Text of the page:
Vietnamese-Style Turmeric Tofu

Soy Food Myths

Photo by Lorelle Del Matto

One of the hottest food trends is “plant-based” eating (1).  A whopping 70% of Americans view plant proteins as more healthful than animal proteins (2). 

To be clear, plant-based does not necessarily mean eating strictly plants, being vegan or vegetarian. Some plant-based eaters include seafood, meat and/or dairy in their diets.    

One of my favorite plant-based proteins is tofu – and this Vietnamese-Inspired Turmeric Tofu is a recipe I keep coming back to.

If you’re concerned about protein quality, rest assured that soybeans are super-legumes, containing all the essential amino acids needed to build muscle – like meat and dairy (3). In other words, unlike other legumes, you don’t have to combine soy with a grain, nut or seed to get a complete amino acid profile. It’s economical, keeps well (check expiry dates and keep chilled if unless using a shelf-stable form) and is highly versatile.

Use a microplane to grate turmeric. Photo by Lorelle Del Matto

Tofu welcomes any flavors. This recipe uses trendy turmeric and lemongrass. Far from a fad, turmeric has been used in cooking and medicine for thousands of years. Benefits come from the anti-inflammatory and antioxidant, anti-cancer, anti-mutagenic properties of the active ingredient curcumin (4).

Lemongrass stalks. Photo by Lorelle Del Matto

I spark the dish with black pepper along with the traditional Thai bird chili because the piperine in black pepper can increase the bioavailability of curcumin up to 2000% (4). Adjust amounts of these ingredients to your taste.

As much as I love citrusy lemongrass, I hate mincing the woody stalks to release the flavor. My workaround is to whirl pieces in the blender with water. Instead of tossing the tops of the stalks, trim off the outer layer and simmer with water for a tea that may have calming benefits (5).

How could I post a soy recipe in October, Breast Cancer Awareness Month? It is a perfect time to clear up confusion around soy foods. A recent systematic review and meta-analysis of studies looked at soy, soy isoflavones and protein intake and mortality from all causes, cancer and cardiovascular diseases (6). Positive findings include:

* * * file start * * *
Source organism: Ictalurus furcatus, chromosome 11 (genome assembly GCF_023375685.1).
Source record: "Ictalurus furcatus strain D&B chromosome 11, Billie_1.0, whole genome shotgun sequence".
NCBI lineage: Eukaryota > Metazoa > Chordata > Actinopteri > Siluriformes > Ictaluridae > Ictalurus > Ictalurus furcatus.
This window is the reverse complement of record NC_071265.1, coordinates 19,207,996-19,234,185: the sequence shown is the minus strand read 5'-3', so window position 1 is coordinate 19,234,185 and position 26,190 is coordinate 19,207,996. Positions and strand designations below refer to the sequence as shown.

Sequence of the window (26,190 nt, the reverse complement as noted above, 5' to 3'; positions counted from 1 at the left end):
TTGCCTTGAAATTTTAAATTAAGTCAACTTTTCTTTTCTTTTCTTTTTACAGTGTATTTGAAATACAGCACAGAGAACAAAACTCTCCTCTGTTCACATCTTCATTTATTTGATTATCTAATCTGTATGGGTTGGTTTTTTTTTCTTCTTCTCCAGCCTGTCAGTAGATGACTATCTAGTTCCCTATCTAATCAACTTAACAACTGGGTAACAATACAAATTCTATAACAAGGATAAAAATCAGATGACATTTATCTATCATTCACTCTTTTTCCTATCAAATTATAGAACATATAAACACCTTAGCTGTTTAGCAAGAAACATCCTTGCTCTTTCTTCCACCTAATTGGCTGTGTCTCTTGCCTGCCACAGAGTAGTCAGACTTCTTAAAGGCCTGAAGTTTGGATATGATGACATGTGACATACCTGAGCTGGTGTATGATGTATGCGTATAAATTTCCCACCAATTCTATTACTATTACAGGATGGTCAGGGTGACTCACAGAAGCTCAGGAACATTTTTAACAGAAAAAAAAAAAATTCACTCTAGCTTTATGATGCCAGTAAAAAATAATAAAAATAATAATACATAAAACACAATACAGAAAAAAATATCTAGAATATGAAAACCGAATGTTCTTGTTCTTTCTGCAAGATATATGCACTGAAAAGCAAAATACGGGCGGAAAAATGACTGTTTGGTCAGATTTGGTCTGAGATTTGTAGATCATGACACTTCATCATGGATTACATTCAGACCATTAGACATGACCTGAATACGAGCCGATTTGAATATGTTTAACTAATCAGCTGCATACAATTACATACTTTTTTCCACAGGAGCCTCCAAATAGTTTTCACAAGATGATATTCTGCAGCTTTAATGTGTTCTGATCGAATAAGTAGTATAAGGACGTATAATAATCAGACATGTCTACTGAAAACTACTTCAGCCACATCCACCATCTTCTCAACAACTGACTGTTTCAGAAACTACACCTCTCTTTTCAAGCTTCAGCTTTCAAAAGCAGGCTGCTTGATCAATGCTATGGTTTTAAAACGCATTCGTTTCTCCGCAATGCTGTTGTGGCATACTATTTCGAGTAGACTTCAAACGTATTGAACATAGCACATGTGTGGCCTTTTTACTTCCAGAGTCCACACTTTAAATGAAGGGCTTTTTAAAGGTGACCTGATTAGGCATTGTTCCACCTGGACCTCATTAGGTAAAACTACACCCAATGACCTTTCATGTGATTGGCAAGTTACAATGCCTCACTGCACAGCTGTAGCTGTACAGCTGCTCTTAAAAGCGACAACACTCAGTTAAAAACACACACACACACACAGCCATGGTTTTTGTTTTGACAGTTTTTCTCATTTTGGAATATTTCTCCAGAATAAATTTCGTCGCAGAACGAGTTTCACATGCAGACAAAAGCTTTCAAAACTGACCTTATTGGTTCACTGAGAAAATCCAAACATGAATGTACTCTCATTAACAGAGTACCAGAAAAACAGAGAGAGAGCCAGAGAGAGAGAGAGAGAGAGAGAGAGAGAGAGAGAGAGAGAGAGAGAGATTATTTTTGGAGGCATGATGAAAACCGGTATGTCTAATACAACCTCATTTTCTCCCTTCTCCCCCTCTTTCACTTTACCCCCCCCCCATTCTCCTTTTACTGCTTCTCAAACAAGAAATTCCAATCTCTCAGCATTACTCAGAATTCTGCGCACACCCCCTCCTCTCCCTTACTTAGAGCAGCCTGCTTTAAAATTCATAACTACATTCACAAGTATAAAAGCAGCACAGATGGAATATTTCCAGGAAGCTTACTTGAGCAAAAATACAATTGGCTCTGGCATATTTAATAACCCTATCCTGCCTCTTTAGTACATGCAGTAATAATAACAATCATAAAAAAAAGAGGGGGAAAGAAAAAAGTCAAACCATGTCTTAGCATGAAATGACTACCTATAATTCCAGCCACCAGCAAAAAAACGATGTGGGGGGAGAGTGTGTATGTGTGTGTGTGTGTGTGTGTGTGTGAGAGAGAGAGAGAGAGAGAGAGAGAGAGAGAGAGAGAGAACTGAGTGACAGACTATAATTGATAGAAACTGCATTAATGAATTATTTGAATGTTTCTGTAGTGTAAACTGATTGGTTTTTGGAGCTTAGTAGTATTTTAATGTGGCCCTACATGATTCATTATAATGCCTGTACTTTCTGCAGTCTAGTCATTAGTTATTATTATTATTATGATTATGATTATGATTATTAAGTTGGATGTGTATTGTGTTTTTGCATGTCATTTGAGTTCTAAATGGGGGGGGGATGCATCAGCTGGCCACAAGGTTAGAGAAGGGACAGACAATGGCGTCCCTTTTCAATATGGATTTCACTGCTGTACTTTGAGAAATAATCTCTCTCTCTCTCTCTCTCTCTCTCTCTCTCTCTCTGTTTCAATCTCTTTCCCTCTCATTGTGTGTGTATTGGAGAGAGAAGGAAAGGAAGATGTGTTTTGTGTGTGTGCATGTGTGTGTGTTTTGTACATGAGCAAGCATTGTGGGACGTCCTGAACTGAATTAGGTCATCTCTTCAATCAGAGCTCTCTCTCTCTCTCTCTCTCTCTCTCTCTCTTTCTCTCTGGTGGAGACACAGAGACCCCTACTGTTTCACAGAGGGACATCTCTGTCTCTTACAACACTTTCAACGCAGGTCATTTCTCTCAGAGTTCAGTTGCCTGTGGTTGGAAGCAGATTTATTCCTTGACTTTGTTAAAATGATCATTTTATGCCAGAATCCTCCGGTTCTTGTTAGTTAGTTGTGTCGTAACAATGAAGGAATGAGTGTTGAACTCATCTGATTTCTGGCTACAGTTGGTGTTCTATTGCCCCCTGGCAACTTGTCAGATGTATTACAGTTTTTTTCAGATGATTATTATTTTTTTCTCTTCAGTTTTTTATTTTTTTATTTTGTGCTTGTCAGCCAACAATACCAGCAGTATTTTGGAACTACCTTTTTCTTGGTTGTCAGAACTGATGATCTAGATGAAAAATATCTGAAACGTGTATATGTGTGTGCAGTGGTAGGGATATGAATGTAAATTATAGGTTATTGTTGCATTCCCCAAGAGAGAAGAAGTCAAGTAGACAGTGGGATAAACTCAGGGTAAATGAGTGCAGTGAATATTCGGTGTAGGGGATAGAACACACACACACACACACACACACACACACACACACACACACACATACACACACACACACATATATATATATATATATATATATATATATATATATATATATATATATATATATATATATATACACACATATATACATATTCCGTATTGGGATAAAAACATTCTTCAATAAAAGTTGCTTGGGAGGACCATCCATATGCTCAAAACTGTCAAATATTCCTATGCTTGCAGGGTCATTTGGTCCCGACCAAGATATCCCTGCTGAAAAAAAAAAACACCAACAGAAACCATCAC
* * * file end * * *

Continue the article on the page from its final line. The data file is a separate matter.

• Soy/soy products consumption was inversely associated with deaths from cancers
  • Soy protein intake was associated with a decreased risk in the mortality of breast cancer

A grand summary statement: “Our findings may support the current recommendation to increase intake of soy for greater longevity.”  

Other experts agree. The American Institute for Cancer Research states (7) “eating a moderate amount of soy foods does not increase risk of breast cancer — or other types of cancer. A moderate amount is one to two servings a day of whole-soy foods.”   Soy foods include soymilk, soybeans or edamame, tofu and tempeh. 

Soy dietary supplements, soy pills and isoflavone-enriched powders should be avoided, as oncology dietitian Suzanne Dixon wisely recommends (8).  

More on Isoflavones: Soy Isoflavone nutrients are phytoestrogens, structurally similar to the estrogen in women’s bodies, but not estrogen. We need more research on how they act in humans as shown in the research mentioned above (6) where three studies looked at soy isoflavone intake and breast cancer mortality related to estrogen receptor status. Soy isoflavones intake was beneficial in estrogen-negative breast cancer but not estrogen-positive breast cancer.

Read about more soy myths, such as isoflavones causing feminization in men in a Today’s Dietitian article (9).

If you like tofu or other soy foods, don’t hesitate to enjoy them.

Vietnamese-Style Turmeric Tofu   Adapted from Pleasures of the Vietnamese Table by Mai Phan.

Fresh knobs of turmeric, a relative of ginger, have become staples in most grocery stores. Peel and grate it to use in recipes – or use dry turmeric. Sometimes I use both! Adjust the amounts of black pepper and fiery Thai bird chili to your taste. Use refrigerated, water-packed tofu in this recipe.